French prosecutors have opened a terrorist investigation in connection with Friday’s attack on a policeman who was killed at a police station outside Paris.
Police shot and killed the attacker at the scene, authorities said.
Anti-terrorism prosecutor Jean-François Ricard will lead the investigation. When speaking to the media after the attack, Ricard did not provide any details regarding the identity or motive of the suspect.
A French justice official revealed that the 37-year-old suspect was born in Tunisia.
Ricard, however, said several factors led his office to resume the investigation, such as statements made by the suspect during the attack and the fact that he staked out the police station and targeted a policeman. .
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The attack occurred southwest of Paris, in the town of Rambouillet.
According to witnesses, the suspect said “Allahu akbar” during the attack, which means “God is great”.
The victim was a 49-year-old administrative employee.
“The police are a symbol of the republic. They are France,” Valérie Pécresse, president of the Paris region, told reporters at the scene.
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French Prime Minister Jean Castex pledged “the government’s determination to fight terrorism in all its forms”.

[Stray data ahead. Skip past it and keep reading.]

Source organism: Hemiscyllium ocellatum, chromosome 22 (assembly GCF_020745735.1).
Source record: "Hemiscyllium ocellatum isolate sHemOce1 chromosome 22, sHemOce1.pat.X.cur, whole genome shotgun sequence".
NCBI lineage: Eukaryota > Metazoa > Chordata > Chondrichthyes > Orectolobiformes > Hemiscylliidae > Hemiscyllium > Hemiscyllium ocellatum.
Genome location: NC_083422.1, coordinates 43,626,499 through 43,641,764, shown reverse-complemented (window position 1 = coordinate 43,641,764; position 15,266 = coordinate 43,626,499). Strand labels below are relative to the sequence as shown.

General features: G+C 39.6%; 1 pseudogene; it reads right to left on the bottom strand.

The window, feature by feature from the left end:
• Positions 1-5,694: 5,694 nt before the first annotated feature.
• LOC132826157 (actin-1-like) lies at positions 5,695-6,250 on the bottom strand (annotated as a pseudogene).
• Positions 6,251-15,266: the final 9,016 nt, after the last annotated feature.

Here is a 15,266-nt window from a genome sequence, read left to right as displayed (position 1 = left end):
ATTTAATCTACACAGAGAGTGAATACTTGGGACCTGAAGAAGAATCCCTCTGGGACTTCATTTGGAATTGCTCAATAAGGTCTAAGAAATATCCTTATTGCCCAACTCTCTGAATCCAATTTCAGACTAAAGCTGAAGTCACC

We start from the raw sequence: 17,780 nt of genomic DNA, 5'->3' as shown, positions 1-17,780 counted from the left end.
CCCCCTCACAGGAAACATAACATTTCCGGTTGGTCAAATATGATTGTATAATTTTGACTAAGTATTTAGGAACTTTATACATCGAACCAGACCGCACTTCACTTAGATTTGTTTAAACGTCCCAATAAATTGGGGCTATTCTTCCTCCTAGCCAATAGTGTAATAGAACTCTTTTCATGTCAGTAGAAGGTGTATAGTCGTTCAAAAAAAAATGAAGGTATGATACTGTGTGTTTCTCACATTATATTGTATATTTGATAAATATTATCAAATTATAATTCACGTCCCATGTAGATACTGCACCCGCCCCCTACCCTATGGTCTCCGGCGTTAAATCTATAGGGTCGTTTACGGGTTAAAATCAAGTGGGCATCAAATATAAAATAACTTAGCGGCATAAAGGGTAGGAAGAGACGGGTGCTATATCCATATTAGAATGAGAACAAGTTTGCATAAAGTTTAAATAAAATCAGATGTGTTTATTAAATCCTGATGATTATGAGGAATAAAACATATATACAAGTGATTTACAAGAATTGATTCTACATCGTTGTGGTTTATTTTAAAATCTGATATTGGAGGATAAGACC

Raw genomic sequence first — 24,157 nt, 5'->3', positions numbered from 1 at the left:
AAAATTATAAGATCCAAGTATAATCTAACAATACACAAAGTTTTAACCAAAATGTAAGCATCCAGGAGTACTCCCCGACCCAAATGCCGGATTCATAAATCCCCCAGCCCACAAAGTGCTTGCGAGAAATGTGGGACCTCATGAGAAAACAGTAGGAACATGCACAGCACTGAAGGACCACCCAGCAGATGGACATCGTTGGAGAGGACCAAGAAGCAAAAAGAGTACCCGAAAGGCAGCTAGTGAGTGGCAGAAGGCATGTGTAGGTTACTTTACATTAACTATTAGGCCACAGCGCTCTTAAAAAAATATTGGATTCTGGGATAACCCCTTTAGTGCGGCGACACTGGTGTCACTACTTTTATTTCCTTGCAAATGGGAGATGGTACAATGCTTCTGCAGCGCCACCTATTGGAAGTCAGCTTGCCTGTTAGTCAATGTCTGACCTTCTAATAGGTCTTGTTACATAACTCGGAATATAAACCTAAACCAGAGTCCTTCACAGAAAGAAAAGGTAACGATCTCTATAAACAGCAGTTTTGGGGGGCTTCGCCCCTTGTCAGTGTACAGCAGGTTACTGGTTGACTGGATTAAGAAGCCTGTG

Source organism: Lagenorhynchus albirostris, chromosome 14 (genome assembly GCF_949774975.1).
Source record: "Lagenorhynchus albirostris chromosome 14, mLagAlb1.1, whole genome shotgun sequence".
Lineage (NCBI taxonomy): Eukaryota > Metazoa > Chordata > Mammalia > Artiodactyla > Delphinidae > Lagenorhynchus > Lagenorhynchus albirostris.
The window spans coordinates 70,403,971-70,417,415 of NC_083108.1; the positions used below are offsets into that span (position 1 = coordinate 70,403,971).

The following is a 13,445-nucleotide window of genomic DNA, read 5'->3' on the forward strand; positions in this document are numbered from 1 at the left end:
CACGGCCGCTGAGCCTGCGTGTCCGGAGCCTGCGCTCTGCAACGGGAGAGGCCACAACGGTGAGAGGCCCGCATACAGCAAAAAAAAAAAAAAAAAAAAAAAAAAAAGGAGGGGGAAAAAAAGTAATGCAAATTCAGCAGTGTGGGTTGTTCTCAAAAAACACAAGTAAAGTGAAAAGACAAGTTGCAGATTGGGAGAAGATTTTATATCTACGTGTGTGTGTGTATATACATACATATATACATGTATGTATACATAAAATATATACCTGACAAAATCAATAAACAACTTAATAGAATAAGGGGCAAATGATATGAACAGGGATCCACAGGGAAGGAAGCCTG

President Emmanuel Macron has already stepped up security across the country after a number of religiously motivated attacks.
An attack in Nice in October 2020 saw three worshipers beheaded with a knife, after which Macron said “France is under attack”. He described the incident as an “Islamist terrorist attack”.
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“If we are attacked again, it is for the values that are ours: freedom, for this possibility on our soil to believe freely and not to give in to any spirit of terror,” Macron said at the time. “I say it again today with great clarity: we will not give up.”
A few weeks earlier, Samuel Paty, a college professor, had been beheaded by a man of Chechen origin near Paris. The 18-year-old suspect, who was killed by police after the incident, said he wanted to punish Paty for showing students cartoons of the Prophet Muhammad in a civic education lesson on free speech , Reuters reported.
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The cartoons were originally published by Charlie Hebdo and were quoted by men who attacked the newspaper in 2015.
The Associated Press contributed to this report.
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